Karl Lagerfeld’s recurrent anti-woman and body-shaming comments probably aren’t great career moves for a Chanel and Fendi designer who thrives on appealing to women. He first got under my skin when giving an interview with Harper’s Bazaar... as Coco Chanel herself. When asked if she was still a feminist, the faux Coco Lagerfeld clumsily responded, “I was never a feminist because I was never ugly enough for that.” Wow. Read More
In attempts to keep hormones and teenage desire at bay, schools across China are enforcing unheard of and questionable rules. In some, kids of opposite sexes are prohibited from walking together; in others, boys and girls must stand fifty centimeters from one another.
This latest rule almost sounds made-up. Zhongshan Technical Secondary School, a high school in the Chinese province Guangdong, thinks colored undergarments are too suggestive. Read More
The other day I was listening to an old episode of This American Life with Ira Glass called “Testosterone.” In one story, a transgender male feminist explained how his eyes uncontrollably wandered to female bodies when he took testosterone. He was heartbroken by the fact that he spent more time looking at chests than faces. Read More
Inspector Shazadi Gillani and Rizwana Zafar have faced their fair share of hurdles. Without the support of her father, Gillani paid for her own basic training. After the birth of eight daughters, Zafar’s parents raised her as a boy. The two now police an especially conservative northern Khyber Pakhunkhwa province. Gillani dons a burqa, and Zafar wears a faux mustache as they fend off bandits and militant forces.
As Reuters reports, the biggest battle fought by these women is one against inequality. Read More
Renowned author and essayist William T Vollmann commits to his protagonists. In the case of his most recent heroine, Dolores of The Book of Dolores, he tried to live as a woman. Dolores is a transgender prostitute who interests include jewelry and geology. She is a housewife who often dons a black and red corset. She carries a whip into the bedroom. As accurately and earnestly as possible, Vollmann transformed himself into the female character in preparation for the book.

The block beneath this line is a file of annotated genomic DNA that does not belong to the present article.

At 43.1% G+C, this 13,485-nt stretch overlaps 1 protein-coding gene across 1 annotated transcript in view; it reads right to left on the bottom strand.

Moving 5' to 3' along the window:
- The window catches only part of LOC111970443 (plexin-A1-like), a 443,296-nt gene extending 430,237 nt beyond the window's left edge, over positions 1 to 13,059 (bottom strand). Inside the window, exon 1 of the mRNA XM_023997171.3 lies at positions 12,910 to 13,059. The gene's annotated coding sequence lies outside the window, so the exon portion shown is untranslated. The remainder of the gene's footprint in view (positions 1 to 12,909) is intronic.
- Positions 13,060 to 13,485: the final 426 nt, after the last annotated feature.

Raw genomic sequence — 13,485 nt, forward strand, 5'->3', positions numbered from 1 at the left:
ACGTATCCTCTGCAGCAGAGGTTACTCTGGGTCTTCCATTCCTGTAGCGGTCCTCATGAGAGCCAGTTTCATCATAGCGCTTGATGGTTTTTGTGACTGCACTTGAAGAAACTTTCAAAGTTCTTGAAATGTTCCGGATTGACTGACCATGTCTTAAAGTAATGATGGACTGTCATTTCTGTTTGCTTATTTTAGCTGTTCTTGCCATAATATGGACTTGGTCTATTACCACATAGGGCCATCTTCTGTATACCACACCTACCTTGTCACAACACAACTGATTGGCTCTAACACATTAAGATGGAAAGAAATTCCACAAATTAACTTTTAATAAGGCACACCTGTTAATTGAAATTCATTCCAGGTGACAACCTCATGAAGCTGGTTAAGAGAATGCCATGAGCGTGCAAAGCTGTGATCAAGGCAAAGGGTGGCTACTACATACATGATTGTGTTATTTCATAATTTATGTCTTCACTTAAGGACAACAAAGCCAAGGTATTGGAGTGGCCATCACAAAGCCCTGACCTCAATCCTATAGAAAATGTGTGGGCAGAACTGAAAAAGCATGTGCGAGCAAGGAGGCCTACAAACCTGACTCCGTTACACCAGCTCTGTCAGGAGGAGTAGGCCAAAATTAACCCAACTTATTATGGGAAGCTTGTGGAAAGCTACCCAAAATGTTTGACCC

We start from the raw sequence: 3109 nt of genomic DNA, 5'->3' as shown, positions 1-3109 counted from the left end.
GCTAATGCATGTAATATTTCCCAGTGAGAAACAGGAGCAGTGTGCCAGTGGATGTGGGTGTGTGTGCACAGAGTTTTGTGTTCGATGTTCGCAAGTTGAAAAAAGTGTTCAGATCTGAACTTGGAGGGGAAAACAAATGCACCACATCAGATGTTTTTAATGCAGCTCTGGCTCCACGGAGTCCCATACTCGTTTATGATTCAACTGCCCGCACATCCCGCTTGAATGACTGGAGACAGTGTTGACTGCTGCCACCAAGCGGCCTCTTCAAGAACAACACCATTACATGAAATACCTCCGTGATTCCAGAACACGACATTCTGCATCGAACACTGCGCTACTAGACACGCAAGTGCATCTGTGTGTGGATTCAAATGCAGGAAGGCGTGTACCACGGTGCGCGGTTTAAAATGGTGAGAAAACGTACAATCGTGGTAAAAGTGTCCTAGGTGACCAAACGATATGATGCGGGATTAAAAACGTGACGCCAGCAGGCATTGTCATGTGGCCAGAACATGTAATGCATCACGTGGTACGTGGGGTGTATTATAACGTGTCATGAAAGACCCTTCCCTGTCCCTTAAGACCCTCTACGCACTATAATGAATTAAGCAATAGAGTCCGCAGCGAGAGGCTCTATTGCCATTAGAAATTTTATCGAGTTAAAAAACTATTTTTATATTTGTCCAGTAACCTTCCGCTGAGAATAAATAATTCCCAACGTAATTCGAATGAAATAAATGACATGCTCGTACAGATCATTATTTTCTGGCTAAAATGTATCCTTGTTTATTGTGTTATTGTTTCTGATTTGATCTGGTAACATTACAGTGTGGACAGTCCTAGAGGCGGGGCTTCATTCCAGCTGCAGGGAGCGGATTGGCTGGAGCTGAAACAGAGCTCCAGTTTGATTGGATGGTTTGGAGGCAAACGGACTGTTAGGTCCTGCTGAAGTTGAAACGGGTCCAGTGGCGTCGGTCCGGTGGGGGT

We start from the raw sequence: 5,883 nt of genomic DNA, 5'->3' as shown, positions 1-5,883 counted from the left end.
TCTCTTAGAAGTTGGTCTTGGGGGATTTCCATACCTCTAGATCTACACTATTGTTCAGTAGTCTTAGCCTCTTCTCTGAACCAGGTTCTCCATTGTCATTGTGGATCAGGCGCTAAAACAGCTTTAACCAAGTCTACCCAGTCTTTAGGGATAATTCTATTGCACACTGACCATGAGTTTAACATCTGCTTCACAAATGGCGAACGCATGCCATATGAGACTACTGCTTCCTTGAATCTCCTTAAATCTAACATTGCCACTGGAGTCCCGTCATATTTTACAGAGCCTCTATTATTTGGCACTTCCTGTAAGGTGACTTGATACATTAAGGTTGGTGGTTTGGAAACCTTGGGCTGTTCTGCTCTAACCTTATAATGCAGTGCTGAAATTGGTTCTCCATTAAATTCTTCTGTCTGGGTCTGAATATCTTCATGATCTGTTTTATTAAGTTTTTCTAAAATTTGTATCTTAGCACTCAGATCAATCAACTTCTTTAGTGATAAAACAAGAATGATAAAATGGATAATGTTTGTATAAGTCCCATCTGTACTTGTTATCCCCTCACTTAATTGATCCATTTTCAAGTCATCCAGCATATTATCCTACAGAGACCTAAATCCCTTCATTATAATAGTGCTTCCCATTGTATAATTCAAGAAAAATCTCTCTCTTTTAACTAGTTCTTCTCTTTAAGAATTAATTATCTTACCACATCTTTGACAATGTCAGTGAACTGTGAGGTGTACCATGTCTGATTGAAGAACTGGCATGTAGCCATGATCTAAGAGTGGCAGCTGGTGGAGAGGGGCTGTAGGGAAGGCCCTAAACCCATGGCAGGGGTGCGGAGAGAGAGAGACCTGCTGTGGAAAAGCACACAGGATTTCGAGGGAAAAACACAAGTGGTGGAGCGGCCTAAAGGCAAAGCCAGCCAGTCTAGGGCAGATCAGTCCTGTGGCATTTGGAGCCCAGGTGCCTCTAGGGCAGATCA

And he learned a lot. Read More
According to the New York legal firm Clifford Chance, female lawyers and staffers need to tone down their feminine “quirks.” In a memo addressed only to female employees, the firm instructed women on everything from speech patterns to proper attire.
Much of the advice might be helpful to any young associate; for example, they advise “[projecting] power,” not using the word “like,” or “[dropping] your volume at the end of a sentence,” and not “[raising] your pitch at the end of a statement if it’s not a question. Read More
It is no exaggeration to say that I am obsessed with Hello Kitty. My bedroom is saturated with stuffed animals and wall decals. The first thing I see every morning is an image of Hello Kitty on an airplane adventure, the words “It’s a wonderful day... Hello Kitty” flying alongside her.
But not all of Kitty’s days have been wonderful; like the rest of us, she has faced her fair share of criticism. The Japanese Kawaii aesthetic from which she is modeled is often seen as oppressive. Read More
Debbie Harry Sports Striped Leggings
We’ve all read or heard some variation on the “leggings are not pants” speech. And although everyone’s views on fashion are valid, a lot of the discourse surrounding leggings centers around subtle body-shaming. In well-meaning articles on clothing “dos” and “don’ts,” bloggers use language that can be harmful. Of the garment, one writes, “how to avoid the dreaded sausage-in-too-tight-casing look? Aim not to think of them as trousers. Read More
In a sexist society, women are conditioned to be cheerful and peppy and men are trained to be confrontational and ambitious. The expectations placed on individuals based on gender contribute to some awful things like assertive women being called “shrews” or kind men being considered weak.
A new study by the Institute of Information Technology in Canada’s Saif Mohammad and Tony Yang suggests that we might internalize these destructive double standards more than we want to accept. Read More
Art critic John Berger’s text Ways of Seeing suggests that women in art are often displayed for the pleasure of men, tilting their heads and looking at the viewer with an air of suggestion and submission. There’s a connection between this idea and his claim that advertising sells fantasy more than it does products; ads seem to suggest, “Buy this, and this girl will want to sleep with you.” The objectification of women sells.
Motorcycle advertising is no exception. Read More